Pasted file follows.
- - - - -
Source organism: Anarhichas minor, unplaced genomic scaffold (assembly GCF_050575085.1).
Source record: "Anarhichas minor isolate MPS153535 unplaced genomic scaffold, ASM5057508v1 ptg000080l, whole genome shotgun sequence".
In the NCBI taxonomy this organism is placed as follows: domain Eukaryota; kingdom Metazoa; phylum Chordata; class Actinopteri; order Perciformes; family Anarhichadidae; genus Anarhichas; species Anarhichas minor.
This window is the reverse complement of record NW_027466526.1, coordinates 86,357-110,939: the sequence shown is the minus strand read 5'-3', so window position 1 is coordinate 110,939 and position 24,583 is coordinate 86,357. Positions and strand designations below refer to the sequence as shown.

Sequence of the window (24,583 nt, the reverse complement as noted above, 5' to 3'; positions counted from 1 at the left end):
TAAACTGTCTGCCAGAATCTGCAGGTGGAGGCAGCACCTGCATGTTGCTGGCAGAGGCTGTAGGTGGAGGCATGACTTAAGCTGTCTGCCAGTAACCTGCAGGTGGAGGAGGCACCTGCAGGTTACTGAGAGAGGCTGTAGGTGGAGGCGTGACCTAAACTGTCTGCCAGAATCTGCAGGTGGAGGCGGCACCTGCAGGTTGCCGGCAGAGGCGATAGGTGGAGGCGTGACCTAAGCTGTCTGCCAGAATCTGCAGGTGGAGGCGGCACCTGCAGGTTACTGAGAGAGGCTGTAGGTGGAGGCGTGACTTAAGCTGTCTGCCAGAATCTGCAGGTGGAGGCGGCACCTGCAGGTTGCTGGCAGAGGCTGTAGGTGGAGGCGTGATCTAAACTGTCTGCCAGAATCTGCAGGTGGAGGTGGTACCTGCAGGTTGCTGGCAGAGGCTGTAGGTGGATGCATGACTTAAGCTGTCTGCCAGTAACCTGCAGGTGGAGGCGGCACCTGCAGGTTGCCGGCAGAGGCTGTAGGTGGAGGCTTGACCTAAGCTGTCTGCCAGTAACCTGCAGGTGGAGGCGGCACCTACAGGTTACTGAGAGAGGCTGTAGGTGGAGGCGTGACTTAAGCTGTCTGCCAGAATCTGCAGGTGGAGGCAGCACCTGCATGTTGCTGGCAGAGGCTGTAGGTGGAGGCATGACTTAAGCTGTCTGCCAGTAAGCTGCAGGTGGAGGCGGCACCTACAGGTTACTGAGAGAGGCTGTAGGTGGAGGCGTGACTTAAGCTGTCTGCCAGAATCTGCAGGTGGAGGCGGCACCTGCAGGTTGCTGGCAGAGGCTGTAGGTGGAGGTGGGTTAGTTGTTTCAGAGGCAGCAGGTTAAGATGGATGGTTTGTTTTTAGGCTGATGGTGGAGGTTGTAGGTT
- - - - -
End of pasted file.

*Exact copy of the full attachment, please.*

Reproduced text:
Source organism: Anarhichas minor, unplaced genomic scaffold (assembly GCF_050575085.1).
Source record: "Anarhichas minor isolate MPS153535 unplaced genomic scaffold, ASM5057508v1 ptg000080l, whole genome shotgun sequence".
In the NCBI taxonomy this organism is placed as follows: domain Eukaryota; kingdom Metazoa; phylum Chordata; class Actinopteri; order Perciformes; family Anarhichadidae; genus Anarhichas; species Anarhichas minor.
This window is the reverse complement of record NW_027466526.1, coordinates 86,357-110,939: the sequence shown is the minus strand read 5'-3', so window position 1 is coordinate 110,939 and position 24,583 is coordinate 86,357. Positions and strand designations below refer to the sequence as shown.

Sequence of the window (24,583 nt, the reverse complement as noted above, 5' to 3'; positions counted from 1 at the left end):
TAAACTGTCTGCCAGAATCTGCAGGTGGAGGCAGCACCTGCATGTTGCTGGCAGAGGCTGTAGGTGGAGGCATGACTTAAGCTGTCTGCCAGTAACCTGCAGGTGGAGGAGGCACCTGCAGGTTACTGAGAGAGGCTGTAGGTGGAGGCGTGACCTAAACTGTCTGCCAGAATCTGCAGGTGGAGGCGGCACCTGCAGGTTGCCGGCAGAGGCGATAGGTGGAGGCGTGACCTAAGCTGTCTGCCAGAATCTGCAGGTGGAGGCGGCACCTGCAGGTTACTGAGAGAGGCTGTAGGTGGAGGCGTGACTTAAGCTGTCTGCCAGAATCTGCAGGTGGAGGCGGCACCTGCAGGTTGCTGGCAGAGGCTGTAGGTGGAGGCGTGATCTAAACTGTCTGCCAGAATCTGCAGGTGGAGGTGGTACCTGCAGGTTGCTGGCAGAGGCTGTAGGTGGATGCATGACTTAAGCTGTCTGCCAGTAACCTGCAGGTGGAGGCGGCACCTGCAGGTTGCCGGCAGAGGCTGTAGGTGGAGGCTTGACCTAAGCTGTCTGCCAGTAACCTGCAGGTGGAGGCGGCACCTACAGGTTACTGAGAGAGGCTGTAGGTGGAGGCGTGACTTAAGCTGTCTGCCAGAATCTGCAGGTGGAGGCAGCACCTGCATGTTGCTGGCAGAGGCTGTAGGTGGAGGCATGACTTAAGCTGTCTGCCAGTAAGCTGCAGGTGGAGGCGGCACCTACAGGTTACTGAGAGAGGCTGTAGGTGGAGGCGTGACTTAAGCTGTCTGCCAGAATCTGCAGGTGGAGGCGGCACCTGCAGGTTGCTGGCAGAGGCTGTAGGTGGAGGTGGGTTAGTTGTTTCAGAGGCAGCAGGTTAAGATGGATGGTTTGTTTTTAGGCTGATGGTGGAGGTTGTAGGTT